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CFO Cross Functional Engagement

Read how a CFO can engage themselves and their teams cross-functionally throughout an organization.

Read how a CFO can engage themselves and their teams cross-functionally throughout an organization.

The CFO is ultimately responsible for a range of activities that (whether or not they are part of the Finance function) are essential to the management of the enterprise. Depending on the organization's size, the CFO may be responsible for more departments than expected from CFOs of larger companies, where these responsibilities are transferred to another executive. Even in larger companies with chief executives to manage the below areas, all company management, especially the CFO, greatly benefit from coordination and strategic alignment.

What is Cross-Functional Engagement and Why it Matters for CFOs

Cross-functional engagement refers to collaboration and communication between different departments or teams. It involves breaking down silos and encouraging employees to work together to achieve common goals.

Cross-functional engagement will bring:

  1. Better decision-making: When different departments share information, they are better equipped to make informed decisions. For the CFO, departments provide data, insights, and feedback to inform financial decisions.
  2. Improved communication: Cross-functional engagement promotes better communication between departments, which can lead to improved efficiency and reduced errors. For example, working closely with the sales team can help you understand the business drivers behind projections and adjust financial plans accordingly.
  3. Increased innovation: When employees from different departments collaborate, they bring different perspectives and ideas, leading to increased innovation and new ways of solving problems. As a CFO, you can promote cross-functional engagement by creating opportunities for employees to share ideas and work on projects together.
  4. Better risk management: By working closely with other departments, you can identify potential risks to the company and take steps to mitigate them. For example, collaborating with the legal department can help you stay up-to-date on regulatory changes and avoid compliance issues.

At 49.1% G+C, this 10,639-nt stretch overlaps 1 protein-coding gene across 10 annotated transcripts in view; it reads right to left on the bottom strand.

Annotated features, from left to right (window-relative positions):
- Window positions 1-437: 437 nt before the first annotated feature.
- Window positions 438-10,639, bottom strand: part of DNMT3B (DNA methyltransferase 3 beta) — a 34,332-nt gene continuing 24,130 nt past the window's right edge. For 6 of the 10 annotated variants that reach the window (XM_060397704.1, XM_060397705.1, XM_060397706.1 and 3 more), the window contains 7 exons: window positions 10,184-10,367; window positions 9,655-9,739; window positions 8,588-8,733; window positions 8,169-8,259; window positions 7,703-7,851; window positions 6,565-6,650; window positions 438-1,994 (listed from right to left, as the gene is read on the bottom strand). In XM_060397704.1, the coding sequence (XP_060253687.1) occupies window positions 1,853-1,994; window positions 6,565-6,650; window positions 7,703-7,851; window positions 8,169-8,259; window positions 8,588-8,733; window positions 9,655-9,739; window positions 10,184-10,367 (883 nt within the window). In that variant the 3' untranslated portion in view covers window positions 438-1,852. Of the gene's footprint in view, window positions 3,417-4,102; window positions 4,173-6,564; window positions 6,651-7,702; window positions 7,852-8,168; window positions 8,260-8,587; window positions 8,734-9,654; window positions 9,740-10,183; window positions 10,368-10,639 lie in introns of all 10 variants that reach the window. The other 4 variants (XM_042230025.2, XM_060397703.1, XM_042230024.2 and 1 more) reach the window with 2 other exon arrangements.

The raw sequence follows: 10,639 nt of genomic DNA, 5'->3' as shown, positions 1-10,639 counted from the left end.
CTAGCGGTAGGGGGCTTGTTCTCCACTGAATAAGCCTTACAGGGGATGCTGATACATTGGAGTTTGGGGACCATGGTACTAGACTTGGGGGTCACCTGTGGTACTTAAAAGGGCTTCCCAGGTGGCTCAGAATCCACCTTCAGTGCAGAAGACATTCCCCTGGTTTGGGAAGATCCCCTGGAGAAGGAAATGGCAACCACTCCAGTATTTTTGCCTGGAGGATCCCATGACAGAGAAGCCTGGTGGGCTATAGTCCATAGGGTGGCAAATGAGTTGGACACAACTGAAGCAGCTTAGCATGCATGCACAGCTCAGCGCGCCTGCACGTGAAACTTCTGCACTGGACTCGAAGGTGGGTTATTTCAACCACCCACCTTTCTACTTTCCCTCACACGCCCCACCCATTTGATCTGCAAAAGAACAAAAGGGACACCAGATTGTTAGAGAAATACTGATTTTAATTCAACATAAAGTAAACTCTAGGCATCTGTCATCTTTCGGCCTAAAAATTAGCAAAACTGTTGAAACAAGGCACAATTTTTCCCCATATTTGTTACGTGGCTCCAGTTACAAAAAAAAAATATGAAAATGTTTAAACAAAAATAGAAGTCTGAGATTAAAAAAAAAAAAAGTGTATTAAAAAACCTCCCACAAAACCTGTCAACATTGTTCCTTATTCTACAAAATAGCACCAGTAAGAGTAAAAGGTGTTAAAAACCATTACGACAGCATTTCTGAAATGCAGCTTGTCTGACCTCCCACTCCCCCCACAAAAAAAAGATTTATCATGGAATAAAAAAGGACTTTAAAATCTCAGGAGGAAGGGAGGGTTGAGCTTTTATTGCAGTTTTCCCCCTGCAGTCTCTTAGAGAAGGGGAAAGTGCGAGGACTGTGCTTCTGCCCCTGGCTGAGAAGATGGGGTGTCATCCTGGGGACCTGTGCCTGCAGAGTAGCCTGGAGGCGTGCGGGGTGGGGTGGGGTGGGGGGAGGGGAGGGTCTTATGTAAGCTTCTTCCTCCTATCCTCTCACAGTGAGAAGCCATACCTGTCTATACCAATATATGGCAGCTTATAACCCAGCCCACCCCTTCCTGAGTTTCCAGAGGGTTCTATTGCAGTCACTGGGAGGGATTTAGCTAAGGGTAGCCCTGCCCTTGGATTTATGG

CFO Oversight of Cross Functional Areas

In addition to getting their team involved with other departments, the CFO may be personally responsible for oversight of other departments depending on the size and structure of the organization. These departments will be closely knit with the finance function in companies like this. Below are some responsibilities the CFO may absorb in certain companies.

Human Resources

Managing the numbers and people within a company can have many strategic benefits, as the CFO will have a great perspective on best-coordinating talent to maximize growth and profitability. It is an opportunity for the CFO to ensure that the enterprise is well-structured across departments and that teams communicate and operate efficiently. Many times, companies will dramatically underestimate the cost of turnover. HR strategy should focus on company culture, leadership development initiatives, proper incentives, and other plans to increase employee satisfaction.

Here is a list of responsibilities CFOs will have to manage within HR:

  • Oversee employee benefit/insurance programs
  • Employee handbook – company philosophies, payroll policies, benefits, workplace policies
  • Oversee employee hiring, salary/benefit change, and termination procedures
  • Oversee salary administration process
  • Oversee the creation and implementation of human resource policies
  • Oversee employee agreements/employment contracts
  • Manage equity-based compensation plans and agreements
  • Maintain equity-based compensation program/tracking ability


The CFO may find themselves managing legal in companies with no General Counsel. A given function within a company will vary in complexity based on the industry, size, and other factors; this is especially true regarding a company's legal function. As part of risk management, the CFO will need to ensure compliance across the business, including the standardization of contracts and other processes that expose potential liability for the company.

Properly maintaining an effective legal filing system can be crucial to managing risk and reducing time spent on legal. Here is a list of responsibilities inherent in managing legal:

  • Oversee centralized filing of all original legal contracts and agreements